British prime minister David Cameron has authorised direct contacts between the UK’s special envoy to the Syrian opposition and rebel military chiefs in an effort to “help shape the opposition”, he said yesterday on a visit to a refugee camp in Jordan.
Meanwhile, Turkish foreign minister Ahmet Davutoglu said that Nato was preparing to deploy Patriot missiles on his country’s soil, possibly to protect a safe zone inside Syria.
Previously, Britain has acknowledged contacts only with exile groups and political opposition figures – some connected to rebel forces – inside Syria.
The PM said: “There is an opportunity for Britain, for America, for Saudi Arabia, Jordan and like-minded allies to come together and try to help shape the opposition, outside Syria and inside Syria, and try to help them achieve their goal, which is our goal of a Syria without Assad.”
Mr Cameron was in the country on the final leg of a three-day Middle East tour. He is believed to be the first G20 leader to visit the Zaatari camp.
At the camp, which houses about 40,000 of the estimated 236,000 people who have fled into Jordan from Syria, Mr Cameron also said he would press newly re-elected US president Barack at the first opportunity to drive forward efforts to end the 19-month-old conflict.
He added: “I wanted to hear for myself the stories of people who have been bombed and shot and blasted out of their homes in Syria by a deeply illegitimate and unpleasant regime that is raining down death and destruction on its own people.
“It is truly horrendous to hear those stories and just redoubles my determination that, with a newly-elected American president, we have got to do more to help this part of the world.”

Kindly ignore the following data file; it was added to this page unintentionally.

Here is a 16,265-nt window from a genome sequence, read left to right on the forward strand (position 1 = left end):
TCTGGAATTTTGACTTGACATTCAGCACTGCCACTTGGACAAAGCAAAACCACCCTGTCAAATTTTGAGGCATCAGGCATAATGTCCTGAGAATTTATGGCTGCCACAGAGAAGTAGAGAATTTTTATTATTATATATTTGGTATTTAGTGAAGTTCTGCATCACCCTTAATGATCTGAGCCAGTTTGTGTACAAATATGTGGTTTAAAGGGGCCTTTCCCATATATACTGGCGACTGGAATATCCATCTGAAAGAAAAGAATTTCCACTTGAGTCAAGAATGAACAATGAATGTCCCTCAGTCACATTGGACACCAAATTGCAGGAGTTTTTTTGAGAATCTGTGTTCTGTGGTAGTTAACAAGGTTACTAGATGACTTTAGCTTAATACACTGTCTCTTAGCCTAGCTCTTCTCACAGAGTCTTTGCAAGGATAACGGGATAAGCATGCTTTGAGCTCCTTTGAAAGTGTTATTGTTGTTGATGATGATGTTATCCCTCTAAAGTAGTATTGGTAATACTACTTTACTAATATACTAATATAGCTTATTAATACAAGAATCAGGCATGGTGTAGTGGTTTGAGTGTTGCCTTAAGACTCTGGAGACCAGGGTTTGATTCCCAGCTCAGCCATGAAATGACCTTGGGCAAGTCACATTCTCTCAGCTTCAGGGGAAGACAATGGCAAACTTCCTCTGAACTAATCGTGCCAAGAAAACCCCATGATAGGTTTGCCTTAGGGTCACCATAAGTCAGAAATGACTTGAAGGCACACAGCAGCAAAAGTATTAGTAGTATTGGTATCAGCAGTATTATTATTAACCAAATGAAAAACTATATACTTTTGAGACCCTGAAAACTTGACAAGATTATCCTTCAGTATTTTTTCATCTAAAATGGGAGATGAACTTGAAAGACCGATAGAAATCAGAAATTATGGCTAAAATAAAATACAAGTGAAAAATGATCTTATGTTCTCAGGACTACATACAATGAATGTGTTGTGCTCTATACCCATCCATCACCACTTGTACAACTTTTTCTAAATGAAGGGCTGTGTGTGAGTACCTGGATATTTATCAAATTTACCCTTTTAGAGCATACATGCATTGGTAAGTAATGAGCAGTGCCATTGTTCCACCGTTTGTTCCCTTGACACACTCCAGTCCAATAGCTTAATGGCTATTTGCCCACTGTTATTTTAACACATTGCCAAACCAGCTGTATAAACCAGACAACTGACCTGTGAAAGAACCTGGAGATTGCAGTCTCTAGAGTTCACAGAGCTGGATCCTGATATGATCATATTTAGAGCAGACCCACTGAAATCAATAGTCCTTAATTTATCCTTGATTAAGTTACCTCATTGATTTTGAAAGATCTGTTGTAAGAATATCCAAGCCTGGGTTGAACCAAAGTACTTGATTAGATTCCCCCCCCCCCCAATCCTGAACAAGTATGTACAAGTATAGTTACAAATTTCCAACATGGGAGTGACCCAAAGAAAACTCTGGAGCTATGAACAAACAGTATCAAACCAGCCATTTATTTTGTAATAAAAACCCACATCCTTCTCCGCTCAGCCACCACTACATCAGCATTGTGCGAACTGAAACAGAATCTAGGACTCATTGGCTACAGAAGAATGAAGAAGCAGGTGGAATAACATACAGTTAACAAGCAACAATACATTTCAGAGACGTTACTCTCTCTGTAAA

Some of those arriving seeking shelter in Jordan had walked for up to 15 days to reach the border, he was told by the local Jordanian military chief.
At the camp, Mr Cameron met some of those recently arrived in the country and was treated to a patriotic Syrian song by young girls at one of the classroom tents set up for the many children living there.
Mr Cameron told them: “You are not just missed in Syria, all of the world wants to help you, including my country.”
In Ankara, a Turkish foreign ministry official said discussions about the deployment of Patriot missiles to protect a safe zone had been put on hold until after the US election.
Since the summer, president Bashar al-Assad’s regime has significantly increased its use of air power against rebels as government forces are stretched thin on multiple fronts.
The Turkish official said any missile deployment might happen under a “Nato umbrella”, though Nato has insisted it will not intervene without a clear United Nations mandate.
On the ground in Syria yesterday, rebels made a new push into Damascus. Opposition fighters fired mortar shells toward the presidential palace, though they missed their target, and clashed heavily with troops in the suburbs. The regime’s capital stronghold has seen a surge in violence this week, with some of the fiercest clashes in months.
A medical aid group also said that Syrian troops are seizing foreign aid and reselling it or channelling it towards government loyalists, putting millions of lives at risk.
Tawfik Chamaa, a Geneva-based doctor and spokesman for the Union of Syrian Medical Relief Organisations, said: “When the regime attacks one of our medical facilities, whether it’s a hospital or something else, they load up everything they can carry, and they burn the rest … most of the time they resell it on the black market.”